Cukierman, Alex, "Euro-Area and US Banks Behavior, and ECB-Fed Monetary Policies During the Global Financial Crisis: A Comparison" (December 2014, CEPR Discussion Paper No. DP10289: http://ssrn.com/abstract=2535426) compared "…the behavior of Euro-Area (EA) banks' credit and reserves with those of US banks following respective major crisis triggers (Lehman's collapse in the US and the 2009 [Greek crisis])".
The paper shows that, "although the behavior of banks' credit following those widely observed crisis triggers is similar in the EA and in the US, the behavior of their reserves is quite different":
- "US banks' reserves have been on an uninterrupted upward trend since Lehman's collapse"
- EA banks reserves "fluctuated markedly in both directions".
Per authors, "the source, this is due to differences in the liquidity injections procedures between the Eurosystem and the Fed. Those different procedures are traced, in turn, to differences in the relative importance of banking credit within the total amount of credit intermediated through banks and bond issues in the EA and the US as well as to the higher institutional aversion of the ECB to inflation relatively to that of the Fed."
Couple of charts to illustrate.
As the charts above illustrate, US banking system much more robustly links deposits and credit issuance than the European system. In plain terms, traditional banking (despite all the securitisation innovations of the past) is much better represented in the US than in Europe.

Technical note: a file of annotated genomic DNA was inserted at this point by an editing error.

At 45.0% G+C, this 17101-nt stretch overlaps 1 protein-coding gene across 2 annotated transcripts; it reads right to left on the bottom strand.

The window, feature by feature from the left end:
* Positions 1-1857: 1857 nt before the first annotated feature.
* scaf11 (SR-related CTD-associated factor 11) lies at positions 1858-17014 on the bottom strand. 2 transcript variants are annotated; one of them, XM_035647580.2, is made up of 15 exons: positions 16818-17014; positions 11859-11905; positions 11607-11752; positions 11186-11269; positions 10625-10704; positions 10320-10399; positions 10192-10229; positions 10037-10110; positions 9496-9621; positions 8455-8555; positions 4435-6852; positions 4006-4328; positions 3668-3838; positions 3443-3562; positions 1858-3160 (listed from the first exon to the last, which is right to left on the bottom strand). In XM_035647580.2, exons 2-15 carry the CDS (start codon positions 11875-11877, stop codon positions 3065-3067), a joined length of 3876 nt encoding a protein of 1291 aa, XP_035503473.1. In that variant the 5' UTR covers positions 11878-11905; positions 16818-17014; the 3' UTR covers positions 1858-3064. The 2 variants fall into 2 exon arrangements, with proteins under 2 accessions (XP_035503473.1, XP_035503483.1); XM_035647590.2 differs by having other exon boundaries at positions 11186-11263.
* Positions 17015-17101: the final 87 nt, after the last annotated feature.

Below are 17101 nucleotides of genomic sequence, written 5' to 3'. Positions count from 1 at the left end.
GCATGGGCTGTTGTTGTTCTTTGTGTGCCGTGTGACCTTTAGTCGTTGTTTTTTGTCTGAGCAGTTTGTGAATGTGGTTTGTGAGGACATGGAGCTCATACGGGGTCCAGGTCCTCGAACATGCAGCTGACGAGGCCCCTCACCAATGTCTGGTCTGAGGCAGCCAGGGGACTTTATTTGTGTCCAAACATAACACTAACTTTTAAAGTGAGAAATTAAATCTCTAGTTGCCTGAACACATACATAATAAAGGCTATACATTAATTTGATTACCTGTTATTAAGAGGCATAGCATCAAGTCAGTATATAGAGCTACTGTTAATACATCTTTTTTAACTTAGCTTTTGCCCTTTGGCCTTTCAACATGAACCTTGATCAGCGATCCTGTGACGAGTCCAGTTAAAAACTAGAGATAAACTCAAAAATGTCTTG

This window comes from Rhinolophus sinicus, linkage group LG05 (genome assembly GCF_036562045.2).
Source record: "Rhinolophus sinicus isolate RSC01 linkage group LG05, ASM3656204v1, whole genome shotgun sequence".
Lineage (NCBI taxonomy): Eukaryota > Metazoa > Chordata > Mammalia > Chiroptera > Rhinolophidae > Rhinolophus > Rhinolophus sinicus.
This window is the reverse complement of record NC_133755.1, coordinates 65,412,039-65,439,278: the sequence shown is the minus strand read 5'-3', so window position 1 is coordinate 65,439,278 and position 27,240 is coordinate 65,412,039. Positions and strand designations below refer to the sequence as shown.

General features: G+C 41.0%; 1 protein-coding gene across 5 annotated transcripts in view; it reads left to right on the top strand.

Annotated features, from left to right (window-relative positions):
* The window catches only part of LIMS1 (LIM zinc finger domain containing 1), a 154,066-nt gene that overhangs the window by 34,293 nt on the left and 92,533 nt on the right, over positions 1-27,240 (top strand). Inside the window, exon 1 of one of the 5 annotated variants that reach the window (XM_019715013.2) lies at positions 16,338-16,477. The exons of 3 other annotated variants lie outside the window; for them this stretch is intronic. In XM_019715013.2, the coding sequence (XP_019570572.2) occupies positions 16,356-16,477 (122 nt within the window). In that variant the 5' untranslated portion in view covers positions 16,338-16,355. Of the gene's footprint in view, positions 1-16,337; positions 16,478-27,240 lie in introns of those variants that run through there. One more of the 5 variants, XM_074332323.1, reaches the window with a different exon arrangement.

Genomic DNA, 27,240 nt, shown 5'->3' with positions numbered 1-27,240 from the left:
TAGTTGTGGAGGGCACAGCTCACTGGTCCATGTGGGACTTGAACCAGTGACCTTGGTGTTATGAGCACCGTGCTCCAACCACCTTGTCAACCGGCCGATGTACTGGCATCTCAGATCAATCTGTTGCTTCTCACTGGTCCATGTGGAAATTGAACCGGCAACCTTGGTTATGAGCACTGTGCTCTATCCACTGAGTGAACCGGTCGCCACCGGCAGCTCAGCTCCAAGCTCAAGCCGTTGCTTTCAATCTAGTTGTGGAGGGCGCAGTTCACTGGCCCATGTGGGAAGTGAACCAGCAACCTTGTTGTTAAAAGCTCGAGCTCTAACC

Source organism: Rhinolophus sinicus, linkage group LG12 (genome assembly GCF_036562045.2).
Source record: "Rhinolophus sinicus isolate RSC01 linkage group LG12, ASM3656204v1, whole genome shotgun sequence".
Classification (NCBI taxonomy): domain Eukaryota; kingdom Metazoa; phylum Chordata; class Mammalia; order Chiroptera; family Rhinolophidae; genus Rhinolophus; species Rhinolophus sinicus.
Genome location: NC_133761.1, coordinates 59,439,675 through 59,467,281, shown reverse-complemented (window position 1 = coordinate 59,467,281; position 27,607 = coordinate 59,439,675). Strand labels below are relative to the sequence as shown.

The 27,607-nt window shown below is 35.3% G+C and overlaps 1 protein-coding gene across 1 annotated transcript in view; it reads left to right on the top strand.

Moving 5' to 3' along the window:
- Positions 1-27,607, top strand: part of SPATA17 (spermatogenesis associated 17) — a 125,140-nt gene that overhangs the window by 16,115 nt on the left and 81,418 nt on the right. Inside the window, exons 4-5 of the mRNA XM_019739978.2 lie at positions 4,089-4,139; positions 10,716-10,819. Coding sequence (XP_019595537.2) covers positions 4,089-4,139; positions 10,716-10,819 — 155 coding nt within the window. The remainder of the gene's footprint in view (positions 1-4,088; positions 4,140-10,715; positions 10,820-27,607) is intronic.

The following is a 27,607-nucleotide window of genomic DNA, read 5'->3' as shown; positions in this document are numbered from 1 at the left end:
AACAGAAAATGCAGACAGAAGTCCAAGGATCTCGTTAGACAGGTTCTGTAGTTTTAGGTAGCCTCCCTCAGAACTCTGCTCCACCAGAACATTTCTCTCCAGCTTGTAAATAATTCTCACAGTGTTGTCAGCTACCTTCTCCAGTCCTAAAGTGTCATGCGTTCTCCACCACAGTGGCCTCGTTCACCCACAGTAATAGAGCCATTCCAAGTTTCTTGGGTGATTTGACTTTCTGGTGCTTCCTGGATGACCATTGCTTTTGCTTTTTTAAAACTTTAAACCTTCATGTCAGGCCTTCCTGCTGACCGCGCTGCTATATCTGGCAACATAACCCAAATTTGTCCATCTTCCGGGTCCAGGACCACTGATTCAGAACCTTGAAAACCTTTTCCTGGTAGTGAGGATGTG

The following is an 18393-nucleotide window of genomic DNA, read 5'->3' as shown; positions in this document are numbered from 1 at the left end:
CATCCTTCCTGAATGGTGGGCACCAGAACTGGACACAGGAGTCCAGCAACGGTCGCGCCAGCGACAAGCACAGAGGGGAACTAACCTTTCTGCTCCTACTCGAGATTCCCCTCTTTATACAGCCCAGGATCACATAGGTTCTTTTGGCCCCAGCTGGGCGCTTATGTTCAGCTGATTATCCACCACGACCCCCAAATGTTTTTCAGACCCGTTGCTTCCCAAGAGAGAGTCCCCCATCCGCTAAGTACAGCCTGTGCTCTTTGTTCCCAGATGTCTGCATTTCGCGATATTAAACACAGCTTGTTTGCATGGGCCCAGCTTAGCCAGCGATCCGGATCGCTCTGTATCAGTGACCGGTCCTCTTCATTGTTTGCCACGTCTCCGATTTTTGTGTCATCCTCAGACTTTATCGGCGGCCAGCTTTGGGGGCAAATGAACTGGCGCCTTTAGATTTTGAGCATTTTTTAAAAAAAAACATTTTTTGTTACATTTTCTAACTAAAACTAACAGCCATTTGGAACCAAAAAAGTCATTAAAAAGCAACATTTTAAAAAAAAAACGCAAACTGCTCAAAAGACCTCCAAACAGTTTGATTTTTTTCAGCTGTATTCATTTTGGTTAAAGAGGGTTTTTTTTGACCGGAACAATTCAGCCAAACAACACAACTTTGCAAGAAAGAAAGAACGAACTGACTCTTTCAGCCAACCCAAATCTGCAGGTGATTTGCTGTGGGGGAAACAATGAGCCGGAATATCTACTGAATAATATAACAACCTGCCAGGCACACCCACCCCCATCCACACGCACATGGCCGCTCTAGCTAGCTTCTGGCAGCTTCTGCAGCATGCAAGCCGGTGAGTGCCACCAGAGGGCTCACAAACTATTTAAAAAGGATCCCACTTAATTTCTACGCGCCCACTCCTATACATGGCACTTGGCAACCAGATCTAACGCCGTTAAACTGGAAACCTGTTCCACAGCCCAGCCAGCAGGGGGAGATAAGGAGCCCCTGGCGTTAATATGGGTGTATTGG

So much for the European meme of the century:
- The EA banking system was not a victim of the US-induced crisis, but rather an over-leveraged, less deposits-focused banking structure that operates in the economies much more reliant on bank debt than on other forms of corporate funding; and
- The solution to the European growth problem is not to channel more debt into the corporate sector, thus only depressing further the reserves to credit ratio line (red line) in the second chart above, but to assist deleveraging of the intermediated debt pile in the short run, increasing bank system reserves to credit ratio in the medium term (by increasing households' capacity to fund deposits) and decreasing overall share of intermediated (banks-issued) debt in the system of corporate funding in the long run.